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Elon Musk’s Fort Lauderdale Tunnel Plans Don’t Hold Water

As Fort Lauderdale, Florida, formally accepts proposal a proposal from Elon Musk’s Boring Company
to build an underground transit tunnel, many are asking if the decision is wise, given the porous ground on which the city sits and the high risk of sea level rise in the area.

While Mayor Dean Trantalis says the tunnel “could be a truly innovative way to reduce traffic
congestion,” Gizmodo writes that the citizens of Fort Lauderdale should invest in submarines, “because
it looks like it is going to be underwater before long.”

Pretty much guaranteeing an aquatic fate for Musk’s tunnel is the fact that, “like all of South Florida,
Fort Lauderdale faces an extreme threat from sea level rise,” dramatically demonstrated by the more
than 20-centimetre rise in sea level that has occurred in the region since 1950.

Noting that “most Fort Lauderdale residents live less than 1.5 metres above sea level,” Gizmodo adds
that “things could get much worse.” Even conservative estimates forecast more than half a metre of rise by 2050, enough to “vastly increase the risk of flooding.”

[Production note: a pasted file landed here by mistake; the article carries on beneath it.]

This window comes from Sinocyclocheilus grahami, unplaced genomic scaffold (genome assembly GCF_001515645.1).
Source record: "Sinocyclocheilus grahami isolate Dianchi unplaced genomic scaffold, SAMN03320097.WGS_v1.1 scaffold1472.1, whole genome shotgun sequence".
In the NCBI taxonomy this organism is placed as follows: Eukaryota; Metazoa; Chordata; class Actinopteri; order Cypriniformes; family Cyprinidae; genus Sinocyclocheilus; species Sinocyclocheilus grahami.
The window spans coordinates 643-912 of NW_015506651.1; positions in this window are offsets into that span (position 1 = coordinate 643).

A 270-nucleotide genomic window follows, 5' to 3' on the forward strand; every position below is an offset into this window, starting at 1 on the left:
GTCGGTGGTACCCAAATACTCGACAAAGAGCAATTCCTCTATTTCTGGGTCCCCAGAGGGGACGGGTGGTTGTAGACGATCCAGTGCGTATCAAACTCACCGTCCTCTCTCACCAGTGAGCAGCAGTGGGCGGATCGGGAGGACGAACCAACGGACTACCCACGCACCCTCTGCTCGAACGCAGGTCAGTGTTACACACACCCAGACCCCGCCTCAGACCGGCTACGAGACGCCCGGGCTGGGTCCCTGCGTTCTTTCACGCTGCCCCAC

And it’s not as if city officials have no sense of what happens to underground infrastructure when it
comes into contact with corrosive sea water. Witness Fort Lauderdale’s sewer system, now in need of
US$1.4 billion in repairs.

Worse, “Fort Lauderdale is built on reclaimed land made of limestone, sand, and marl—all highly
permeable and porous materials.” Together, this composition makes the perfect, and perfectly unstable, sponge for rising seas.

“Homes in South Florida are almost never built with basements; crews would encounter flooding if they dug too far down,” Gizmodo writes.

As for Musk’s ambitions to colonize the underpinnings of Fort Lauderdale? “If the mayor really wants
to address congestion, building raised bike lanes or elevated public transit would offer more benefits
than an underground tunnel full of Teslas driving at slow speeds,” notes Gizmodo.